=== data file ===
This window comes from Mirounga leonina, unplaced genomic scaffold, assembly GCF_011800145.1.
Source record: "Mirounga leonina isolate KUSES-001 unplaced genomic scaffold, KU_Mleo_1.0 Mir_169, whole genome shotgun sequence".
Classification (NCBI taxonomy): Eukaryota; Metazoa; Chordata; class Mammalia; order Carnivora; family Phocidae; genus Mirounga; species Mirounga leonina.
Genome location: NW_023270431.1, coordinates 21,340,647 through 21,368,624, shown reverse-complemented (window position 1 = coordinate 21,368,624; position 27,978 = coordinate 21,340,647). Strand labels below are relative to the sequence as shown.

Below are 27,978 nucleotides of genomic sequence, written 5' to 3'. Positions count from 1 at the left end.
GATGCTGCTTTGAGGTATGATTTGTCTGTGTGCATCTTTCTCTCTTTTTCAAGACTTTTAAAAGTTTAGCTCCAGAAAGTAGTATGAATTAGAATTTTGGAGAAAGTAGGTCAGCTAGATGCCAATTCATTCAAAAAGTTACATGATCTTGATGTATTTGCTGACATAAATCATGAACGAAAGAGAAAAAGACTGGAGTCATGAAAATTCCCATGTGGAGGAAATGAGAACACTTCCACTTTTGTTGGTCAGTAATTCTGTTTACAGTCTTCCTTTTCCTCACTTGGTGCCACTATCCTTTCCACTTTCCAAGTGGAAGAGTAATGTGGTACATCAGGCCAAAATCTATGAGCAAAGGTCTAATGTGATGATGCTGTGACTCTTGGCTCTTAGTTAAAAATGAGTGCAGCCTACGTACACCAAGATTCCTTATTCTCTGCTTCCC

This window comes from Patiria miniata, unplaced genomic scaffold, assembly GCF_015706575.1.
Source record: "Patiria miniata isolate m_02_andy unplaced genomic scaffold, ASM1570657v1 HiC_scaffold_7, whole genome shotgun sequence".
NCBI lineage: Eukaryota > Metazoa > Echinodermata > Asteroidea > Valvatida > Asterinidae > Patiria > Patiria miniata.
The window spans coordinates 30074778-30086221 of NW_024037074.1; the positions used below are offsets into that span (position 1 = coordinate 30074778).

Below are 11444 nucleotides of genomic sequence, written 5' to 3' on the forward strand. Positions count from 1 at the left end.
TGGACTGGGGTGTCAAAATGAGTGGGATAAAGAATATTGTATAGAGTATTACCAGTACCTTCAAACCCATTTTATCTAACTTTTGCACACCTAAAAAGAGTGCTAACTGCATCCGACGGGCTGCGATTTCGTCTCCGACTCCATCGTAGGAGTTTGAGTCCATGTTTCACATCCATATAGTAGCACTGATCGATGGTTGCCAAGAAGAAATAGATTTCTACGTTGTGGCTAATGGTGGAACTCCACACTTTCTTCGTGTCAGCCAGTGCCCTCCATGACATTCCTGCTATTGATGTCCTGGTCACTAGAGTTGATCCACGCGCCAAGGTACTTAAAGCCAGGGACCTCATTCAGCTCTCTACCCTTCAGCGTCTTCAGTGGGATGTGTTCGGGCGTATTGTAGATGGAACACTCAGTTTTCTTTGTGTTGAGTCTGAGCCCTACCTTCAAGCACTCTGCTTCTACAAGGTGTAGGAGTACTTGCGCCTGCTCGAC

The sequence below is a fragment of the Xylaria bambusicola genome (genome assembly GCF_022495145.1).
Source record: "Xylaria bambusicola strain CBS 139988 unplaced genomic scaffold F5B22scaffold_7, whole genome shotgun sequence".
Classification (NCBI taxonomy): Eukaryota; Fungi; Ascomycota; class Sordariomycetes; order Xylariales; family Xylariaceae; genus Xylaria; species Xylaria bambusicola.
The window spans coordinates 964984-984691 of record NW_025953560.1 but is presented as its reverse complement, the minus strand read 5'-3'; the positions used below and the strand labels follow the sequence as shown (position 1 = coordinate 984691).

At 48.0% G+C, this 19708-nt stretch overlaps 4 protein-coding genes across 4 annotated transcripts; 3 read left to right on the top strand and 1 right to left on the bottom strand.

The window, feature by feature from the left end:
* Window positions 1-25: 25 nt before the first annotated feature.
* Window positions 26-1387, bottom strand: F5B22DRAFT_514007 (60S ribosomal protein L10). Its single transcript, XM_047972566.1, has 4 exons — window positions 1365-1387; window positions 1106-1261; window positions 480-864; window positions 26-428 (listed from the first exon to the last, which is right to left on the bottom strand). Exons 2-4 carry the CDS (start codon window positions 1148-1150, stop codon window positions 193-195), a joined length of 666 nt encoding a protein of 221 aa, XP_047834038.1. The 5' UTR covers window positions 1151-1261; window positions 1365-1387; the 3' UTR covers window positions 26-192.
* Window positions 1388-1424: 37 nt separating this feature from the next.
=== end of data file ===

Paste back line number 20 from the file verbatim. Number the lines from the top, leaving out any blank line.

* Window positions 26-1387, bottom strand: F5B22DRAFT_514007 (60S ribosomal protein L10). Its single transcript, XM_047972566.1, has 4 exons — window positions 1365-1387; window positions 1106-1261; window positions 480-864; window positions 26-428 (listed from the first exon to the last, which is right to left on the bottom strand). Exons 2-4 carry the CDS (start codon window positions 1148-1150, stop codon window positions 193-195), a joined length of 666 nt encoding a protein of 221 aa, XP_047834038.1. The 5' UTR covers window positions 1151-1261; window positions 1365-1387; the 3' UTR covers window positions 26-192.